Darracia, Darracia, Darracia, everything in this series happens in threes. This is a trilogy, with each book themed on the introduction of one of the essential corner stones of harmony (the balance of air, land and sea) and development of the main species associated with each. There are three elements, which take on glowing forms as conversing elementals, three colours which represent an individual’s inner intentions, three systems of social control and three main species (or so you’d think). The baddies come in ones: one evil goddess, one badly behaved race, one nasty organic drug.
Just as religions describe three aspects of something that can also be thought of as melded into a single concept or gestalt entity and tripartite governance involves an equal division of power between three chambers that are still one and the same government, the theme of this book is the reconciliation and unification of three competing sides into one movement that may provide direction, equality and justice for all, three cheers, or fail spectacularly. What a mouthful. On Earth, lots of people usually have to suffer very badly before any kind of improvement happens because vested interests don’t like it (Vesta = goddess of things on fire) and that also turns out to be the case in this story.
I mistook this series for science fiction before I started reading, which was entirely my mistake for judging a book by its cover image and typeface. Although it has extra-terrestrial species and interplanetary travel, there are almost no science fiction predictive ideas or mechanisms because it is not that angle of imagination the author is exploring here. There is magic (forces not appearing in the Newtonian model) that they tap into, so I would therefore classify this as a swords and sorcery fantasy story with an encouraging line in right-on social direction: emancipation, equality and racial bonding etc. The monarchy remains intact as an institution, although the story is quite rough on individuals, so I guess the author decided the chopping of the social order had to stop somewhere, i.e. while the reformers still held the moral ascendancy. The metaphors associated with our world and social change are never deeply disguised, so the audience can’t miss their free education.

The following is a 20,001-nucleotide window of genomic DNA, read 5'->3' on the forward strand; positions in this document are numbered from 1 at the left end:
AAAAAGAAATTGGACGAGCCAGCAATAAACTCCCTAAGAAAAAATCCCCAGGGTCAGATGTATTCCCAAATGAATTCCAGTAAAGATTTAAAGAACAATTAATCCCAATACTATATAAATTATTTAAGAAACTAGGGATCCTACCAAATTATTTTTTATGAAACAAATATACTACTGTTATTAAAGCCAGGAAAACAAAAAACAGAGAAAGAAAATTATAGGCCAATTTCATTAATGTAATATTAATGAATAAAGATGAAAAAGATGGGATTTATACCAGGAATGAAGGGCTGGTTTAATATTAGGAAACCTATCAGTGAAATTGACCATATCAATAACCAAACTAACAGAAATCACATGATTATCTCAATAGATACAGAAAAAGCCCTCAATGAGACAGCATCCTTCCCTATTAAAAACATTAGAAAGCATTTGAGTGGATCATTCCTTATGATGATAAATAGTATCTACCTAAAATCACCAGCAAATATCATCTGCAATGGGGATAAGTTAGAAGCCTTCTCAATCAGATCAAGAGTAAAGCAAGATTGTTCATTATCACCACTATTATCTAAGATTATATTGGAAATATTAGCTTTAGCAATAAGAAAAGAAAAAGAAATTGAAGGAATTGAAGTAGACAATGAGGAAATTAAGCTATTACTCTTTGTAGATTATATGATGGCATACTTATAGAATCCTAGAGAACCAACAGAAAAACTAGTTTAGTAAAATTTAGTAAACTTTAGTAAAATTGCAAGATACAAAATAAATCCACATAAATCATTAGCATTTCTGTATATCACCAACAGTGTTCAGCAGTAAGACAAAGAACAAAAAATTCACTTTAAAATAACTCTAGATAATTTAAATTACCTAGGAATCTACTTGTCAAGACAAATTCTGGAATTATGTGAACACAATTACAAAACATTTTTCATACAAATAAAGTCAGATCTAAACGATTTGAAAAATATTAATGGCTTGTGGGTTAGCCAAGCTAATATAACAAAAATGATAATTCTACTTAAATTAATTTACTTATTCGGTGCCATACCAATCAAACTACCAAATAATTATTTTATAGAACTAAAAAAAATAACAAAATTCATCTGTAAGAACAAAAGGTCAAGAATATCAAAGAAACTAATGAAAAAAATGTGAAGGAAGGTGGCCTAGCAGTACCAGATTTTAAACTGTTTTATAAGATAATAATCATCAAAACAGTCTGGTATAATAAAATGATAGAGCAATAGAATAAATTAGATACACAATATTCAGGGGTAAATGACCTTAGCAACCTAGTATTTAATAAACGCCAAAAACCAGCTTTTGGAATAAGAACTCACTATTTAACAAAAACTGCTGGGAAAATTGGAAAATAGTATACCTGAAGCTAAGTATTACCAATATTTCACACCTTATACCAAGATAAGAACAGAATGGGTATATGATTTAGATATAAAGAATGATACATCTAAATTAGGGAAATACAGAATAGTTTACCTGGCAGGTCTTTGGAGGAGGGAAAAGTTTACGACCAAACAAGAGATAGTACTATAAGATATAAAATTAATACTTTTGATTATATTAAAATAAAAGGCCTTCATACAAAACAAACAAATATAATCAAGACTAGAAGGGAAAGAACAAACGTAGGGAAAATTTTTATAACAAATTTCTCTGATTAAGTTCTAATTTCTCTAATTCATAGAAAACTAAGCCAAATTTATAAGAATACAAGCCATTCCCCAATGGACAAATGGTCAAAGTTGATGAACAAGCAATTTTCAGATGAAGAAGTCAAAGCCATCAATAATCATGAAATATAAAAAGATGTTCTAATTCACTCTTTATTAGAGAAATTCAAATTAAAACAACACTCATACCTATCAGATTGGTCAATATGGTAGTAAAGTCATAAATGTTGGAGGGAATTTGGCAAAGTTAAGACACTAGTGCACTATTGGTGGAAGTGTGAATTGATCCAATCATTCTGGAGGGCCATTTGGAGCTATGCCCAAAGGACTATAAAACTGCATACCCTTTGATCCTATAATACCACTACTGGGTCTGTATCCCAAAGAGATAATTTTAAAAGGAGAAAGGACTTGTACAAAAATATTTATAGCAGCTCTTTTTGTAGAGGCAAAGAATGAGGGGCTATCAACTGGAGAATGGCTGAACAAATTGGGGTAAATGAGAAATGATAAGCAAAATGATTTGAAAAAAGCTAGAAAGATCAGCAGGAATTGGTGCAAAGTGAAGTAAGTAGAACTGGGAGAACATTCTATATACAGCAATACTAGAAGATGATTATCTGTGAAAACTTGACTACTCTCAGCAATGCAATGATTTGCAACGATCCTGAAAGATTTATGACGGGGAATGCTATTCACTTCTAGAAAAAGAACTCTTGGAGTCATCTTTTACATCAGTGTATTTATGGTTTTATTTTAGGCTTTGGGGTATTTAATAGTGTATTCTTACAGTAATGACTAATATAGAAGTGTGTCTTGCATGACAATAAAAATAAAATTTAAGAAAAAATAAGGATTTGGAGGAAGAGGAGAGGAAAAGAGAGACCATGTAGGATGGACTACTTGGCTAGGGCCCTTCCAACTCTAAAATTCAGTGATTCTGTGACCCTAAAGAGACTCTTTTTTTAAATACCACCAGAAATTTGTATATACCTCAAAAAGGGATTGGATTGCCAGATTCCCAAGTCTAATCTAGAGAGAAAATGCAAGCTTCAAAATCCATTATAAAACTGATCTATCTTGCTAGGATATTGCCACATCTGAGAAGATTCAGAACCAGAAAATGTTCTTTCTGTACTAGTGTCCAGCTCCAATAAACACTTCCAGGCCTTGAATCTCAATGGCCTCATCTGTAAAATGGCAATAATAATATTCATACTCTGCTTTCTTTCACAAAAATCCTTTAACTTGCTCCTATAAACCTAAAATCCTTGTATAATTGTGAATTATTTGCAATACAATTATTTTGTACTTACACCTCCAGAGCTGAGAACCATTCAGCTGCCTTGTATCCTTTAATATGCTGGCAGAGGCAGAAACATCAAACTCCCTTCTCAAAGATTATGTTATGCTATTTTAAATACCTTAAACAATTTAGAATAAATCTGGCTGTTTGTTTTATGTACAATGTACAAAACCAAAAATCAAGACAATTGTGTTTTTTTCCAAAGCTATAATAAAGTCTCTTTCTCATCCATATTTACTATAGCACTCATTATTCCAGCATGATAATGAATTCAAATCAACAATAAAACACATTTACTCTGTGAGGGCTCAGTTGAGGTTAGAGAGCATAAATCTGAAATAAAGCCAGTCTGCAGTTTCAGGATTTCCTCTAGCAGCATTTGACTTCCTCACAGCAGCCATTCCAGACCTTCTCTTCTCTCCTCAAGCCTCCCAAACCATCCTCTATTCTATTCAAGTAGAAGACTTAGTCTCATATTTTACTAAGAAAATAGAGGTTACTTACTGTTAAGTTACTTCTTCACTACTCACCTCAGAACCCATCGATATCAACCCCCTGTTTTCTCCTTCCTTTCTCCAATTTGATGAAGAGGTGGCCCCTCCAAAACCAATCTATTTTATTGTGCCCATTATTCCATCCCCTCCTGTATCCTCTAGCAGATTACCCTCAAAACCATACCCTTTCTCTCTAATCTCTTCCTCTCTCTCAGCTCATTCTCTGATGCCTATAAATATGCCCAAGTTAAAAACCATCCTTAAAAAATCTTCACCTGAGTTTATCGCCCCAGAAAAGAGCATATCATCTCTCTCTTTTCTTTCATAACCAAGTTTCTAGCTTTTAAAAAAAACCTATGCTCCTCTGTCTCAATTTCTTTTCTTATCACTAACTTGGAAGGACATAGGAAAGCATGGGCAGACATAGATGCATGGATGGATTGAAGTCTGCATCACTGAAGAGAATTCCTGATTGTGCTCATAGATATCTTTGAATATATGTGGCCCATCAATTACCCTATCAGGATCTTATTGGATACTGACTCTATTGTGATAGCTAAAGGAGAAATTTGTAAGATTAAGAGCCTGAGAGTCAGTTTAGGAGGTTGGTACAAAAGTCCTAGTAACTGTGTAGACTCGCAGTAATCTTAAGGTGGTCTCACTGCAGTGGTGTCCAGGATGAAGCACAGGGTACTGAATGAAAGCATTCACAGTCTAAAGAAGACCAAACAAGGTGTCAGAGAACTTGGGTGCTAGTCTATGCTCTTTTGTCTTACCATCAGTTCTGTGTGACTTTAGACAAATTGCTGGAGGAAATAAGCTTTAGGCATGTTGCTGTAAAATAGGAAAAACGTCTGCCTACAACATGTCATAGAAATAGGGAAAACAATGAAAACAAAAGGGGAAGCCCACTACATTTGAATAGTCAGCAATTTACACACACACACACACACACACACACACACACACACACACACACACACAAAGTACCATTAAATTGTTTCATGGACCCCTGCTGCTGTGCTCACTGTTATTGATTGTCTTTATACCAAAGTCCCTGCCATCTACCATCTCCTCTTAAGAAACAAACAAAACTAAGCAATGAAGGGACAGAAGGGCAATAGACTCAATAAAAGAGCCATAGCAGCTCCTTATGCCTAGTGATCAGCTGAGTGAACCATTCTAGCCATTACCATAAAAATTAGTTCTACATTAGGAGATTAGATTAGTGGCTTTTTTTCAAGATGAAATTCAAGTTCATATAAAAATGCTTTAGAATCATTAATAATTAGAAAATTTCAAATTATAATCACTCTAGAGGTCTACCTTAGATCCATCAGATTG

I noticed there are no actual countries on the worlds that this author has created, just planets and their leading species, so these creations club together by genetic type rather than also by geographical similarities or which side of a border they birthed in (as we do). Life must be so much simpler for them. Although, they do form factions in power struggles, which is the truck engine that drives the plot. They can also breed across the species barrier, which (on Earth at least) indicates a common ancestor not too far back, which reinforces the idea that they could live collectively.
The author’s writing style is planned and professional rather than soulful and poetic or erratically unique, so all the little pay-offs I got came from the plot rather than the exquisite jam sandwiches of vocabulary. I keep wanting to tell authors that decimate affects only ten percent, but that’s picky.
Once you’ve got used to the fiery swords and treachery, seen the high brought to their knees, the unworthy elevated to untenable positions of despicability and travelled with the heroes as they’ve been dragged through and around the mulberry bush a few times to earn their scratches and let you know they’ve been altered by the experience, the story grips and swings you along through the alien trees, beneath the waves, past two good twists and then on to its predictable conclusion.
It’s quite an entertaining ride with a balanced range of characters and some atmospheric scenes, notably going along tubes within a hollow volcano and abseiling down the purple cliffs of Binna or whatever it was to harvest plants growing on the sheer rock face. The battle ending to each part was the standard resolution we’ve come to expect from these things, with reinforcements in the nick of time (Blücher at Waterloo, Gandalf at Helms Deep) but used sensibly enough to make us feel we might be reading web-footed salvation for the first time in fiction. Noticing the patterns of three, I rooted for the heroes, booed the bullies and had moments where I got entangled, so that’s my expectations fulfilled really.